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September 10, 2003

Quiet Sport; Deaf football player keeps fans cheering

From: Leelanau Enterprise, MI - Sep 10, 2003

Nick Porritt has always been a special kid.

Now, the 5-foot-3, 13-year-old is special to the Suttons Bay’s 7th grade football team.

“He was born in August and by January, I knew he was deaf,” said Joy Porritt, whose sideline cheers can’t be heard by her son on the field.

His brother, Nathan, nine years his senior, is also profoundly deaf. The cause of their deafness is unknown.

“They both have bilateral hearing aids,” said Mrs. Porritt.

Nick played Pop Warner football through the YMCA for the past two years before making the switch to 7th-grade ball this year. He’s the team’s leading scorer.

At his side is Sue Braden, his interpreter since preschool.

“Never in my wildest dreams would I have imagined I’d be helping Nick on the football field,” said Braden, who has taught her young friend to communicate using “cued” speech. She also takes notes during the school day to supplement what he gathers on his own. The aids help somewhat, but he doesn’t wear them on the football field.

“Nick’s a fabulous lip reader,“ Braden said.

But understanding what is said in the classroom and what’s going on on the football field are two different things.

“Turn the volume down on the television for a few minutes and you’ll know what it’s like,” Mrs. Porritt said.

Nick has to do more than study the offensive and defensive playbook to learn about the team’s plays. He has to read the lips of the quarterback to learn what play is being called.

“He pretty much gets the plays on his own,” Braden said. “It’s a lot of team work for the quarterback to turn toward him…to let him know what to do.”

Alan Crocker, who coached Nick for his two years as a Pop Warner “midget”, said the enthusiastic boy was a “joy” to have on his team.

“During the first year it was easy,” Crocker said, adding that most first-year players only play defense. “It was easy for him because as the team starts to move, he moved.”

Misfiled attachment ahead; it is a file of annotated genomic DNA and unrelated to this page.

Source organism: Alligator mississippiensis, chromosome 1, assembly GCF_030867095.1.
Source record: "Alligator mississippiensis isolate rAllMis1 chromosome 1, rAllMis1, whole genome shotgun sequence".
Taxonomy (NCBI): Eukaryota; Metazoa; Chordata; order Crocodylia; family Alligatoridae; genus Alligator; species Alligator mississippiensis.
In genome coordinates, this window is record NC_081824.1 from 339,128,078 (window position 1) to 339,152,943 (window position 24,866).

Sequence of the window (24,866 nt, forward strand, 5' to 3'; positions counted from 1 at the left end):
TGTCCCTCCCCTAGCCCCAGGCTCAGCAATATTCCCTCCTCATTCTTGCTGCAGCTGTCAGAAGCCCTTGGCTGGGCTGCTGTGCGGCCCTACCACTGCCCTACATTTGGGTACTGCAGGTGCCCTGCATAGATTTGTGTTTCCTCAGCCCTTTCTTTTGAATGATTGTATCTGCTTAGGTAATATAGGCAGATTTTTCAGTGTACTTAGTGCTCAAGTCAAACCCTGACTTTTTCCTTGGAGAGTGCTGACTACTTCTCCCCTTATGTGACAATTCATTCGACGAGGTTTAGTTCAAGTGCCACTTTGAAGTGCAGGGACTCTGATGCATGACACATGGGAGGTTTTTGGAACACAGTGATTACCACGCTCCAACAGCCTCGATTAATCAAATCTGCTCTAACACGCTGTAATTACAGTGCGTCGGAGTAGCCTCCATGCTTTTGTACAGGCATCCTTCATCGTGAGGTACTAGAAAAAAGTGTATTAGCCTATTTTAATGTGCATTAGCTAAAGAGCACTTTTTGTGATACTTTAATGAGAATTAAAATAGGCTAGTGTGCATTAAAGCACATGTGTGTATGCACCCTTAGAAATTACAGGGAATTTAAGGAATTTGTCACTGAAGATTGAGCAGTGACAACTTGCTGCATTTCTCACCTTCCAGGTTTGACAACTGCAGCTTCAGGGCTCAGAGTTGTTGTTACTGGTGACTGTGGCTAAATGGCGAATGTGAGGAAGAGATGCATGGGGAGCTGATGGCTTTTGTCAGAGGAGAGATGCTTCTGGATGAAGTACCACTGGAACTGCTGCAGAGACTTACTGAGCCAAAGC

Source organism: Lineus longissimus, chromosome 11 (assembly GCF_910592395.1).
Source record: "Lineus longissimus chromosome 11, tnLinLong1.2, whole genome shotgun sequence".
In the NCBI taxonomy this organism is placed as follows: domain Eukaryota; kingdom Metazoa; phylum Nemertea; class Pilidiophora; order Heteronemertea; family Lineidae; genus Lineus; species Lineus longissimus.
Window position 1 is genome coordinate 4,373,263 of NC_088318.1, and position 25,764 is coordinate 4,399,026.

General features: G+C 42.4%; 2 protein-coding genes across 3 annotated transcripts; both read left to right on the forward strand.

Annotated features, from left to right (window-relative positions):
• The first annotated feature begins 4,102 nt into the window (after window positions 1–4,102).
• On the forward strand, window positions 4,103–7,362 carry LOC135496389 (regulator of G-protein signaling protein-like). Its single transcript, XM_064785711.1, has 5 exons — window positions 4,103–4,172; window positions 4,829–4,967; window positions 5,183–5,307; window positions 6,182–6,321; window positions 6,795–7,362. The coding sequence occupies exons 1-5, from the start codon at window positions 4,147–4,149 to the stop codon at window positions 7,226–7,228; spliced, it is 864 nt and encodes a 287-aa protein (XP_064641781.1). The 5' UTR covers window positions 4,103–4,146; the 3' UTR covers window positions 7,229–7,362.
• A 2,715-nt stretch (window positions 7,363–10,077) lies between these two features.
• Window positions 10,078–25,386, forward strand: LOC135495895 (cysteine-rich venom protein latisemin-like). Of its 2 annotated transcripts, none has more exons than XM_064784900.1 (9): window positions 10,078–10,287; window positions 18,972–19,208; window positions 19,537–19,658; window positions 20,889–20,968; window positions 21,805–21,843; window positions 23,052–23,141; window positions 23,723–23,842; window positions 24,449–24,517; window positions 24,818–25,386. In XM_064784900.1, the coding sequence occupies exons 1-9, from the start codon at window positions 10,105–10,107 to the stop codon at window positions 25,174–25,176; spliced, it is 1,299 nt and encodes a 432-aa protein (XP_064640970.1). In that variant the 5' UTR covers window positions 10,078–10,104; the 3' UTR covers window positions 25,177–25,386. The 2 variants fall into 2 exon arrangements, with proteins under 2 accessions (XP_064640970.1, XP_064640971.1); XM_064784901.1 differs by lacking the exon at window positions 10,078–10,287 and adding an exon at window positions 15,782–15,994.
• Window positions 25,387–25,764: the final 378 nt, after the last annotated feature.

As a second-year “midget”, most kids make the transition to offense. And Nick, who is very close with his brother, an outstanding former Norsemen runningback, of course wanted to run.

“I play running back,” Nick said, his blue eyes sparkling.

At first Crocker thought carrying the football would be a problem.

“It was a challenge that was easy to overcome…It requires the quarterback and I to be aware of our diction and look right at him,” Crocker said.

The coach told Nick to start running as soon as he saw the ball snapped.

Nick performed his part to near perfection.

“His blazing speed has always made up for anything he lacks in communication,” Crocker said. “Nick was always where he needed to be.”

The coach’s game plan included a strategy called “Nick’s play”.

“It wasn’t designed around his disability—but his speed,” the coach said. “So often in Pop Warner the mid-field gets congested and you have to run around and out. Nick was our man,” Crocker said.

The coach added that having Braden along interpret was a blessing.

“It’s easy to articulate a short play. But it’s quite different when I’m talking to the entire team…telling them the good things they did in the previous game and what we need to work on,” Crocker said. “It was great that she was able to help him with that.”

One thing that Braden can’t help him with is hearing the official’s whistle, which signals a stoppage of play. The only way for Nick to know that the whistle has been sounded is by watching his lips purse while he blows.

“During practice, we’d run a play and once Nick had his man beat, he’d stop and look back to see that the whistle had blown and play had stopped,” Crocker said. “But I told him, when we’re playing a game run and run fast until you get to the end zone and then you can look back and see all of us smiling.

“We did very well last year and much of the success was due to Nick,” Crocker said.

Nick will play his first seventh grade game on Sept. 17 at Kingsley. In addition to his interpreter, cheers will be offered from his mother, Joy; his dad, Greg; and brother, Nathan. Nick’s sister, Lindsey, is a 2002 Suttons Bay graduate now attending Grand Valley State University.

While Nick won’t hear the cheers, he’ll likely know they are there.

by Amy Hubbell

© 2003 Leelanau Enterprise. All Rights Reserved.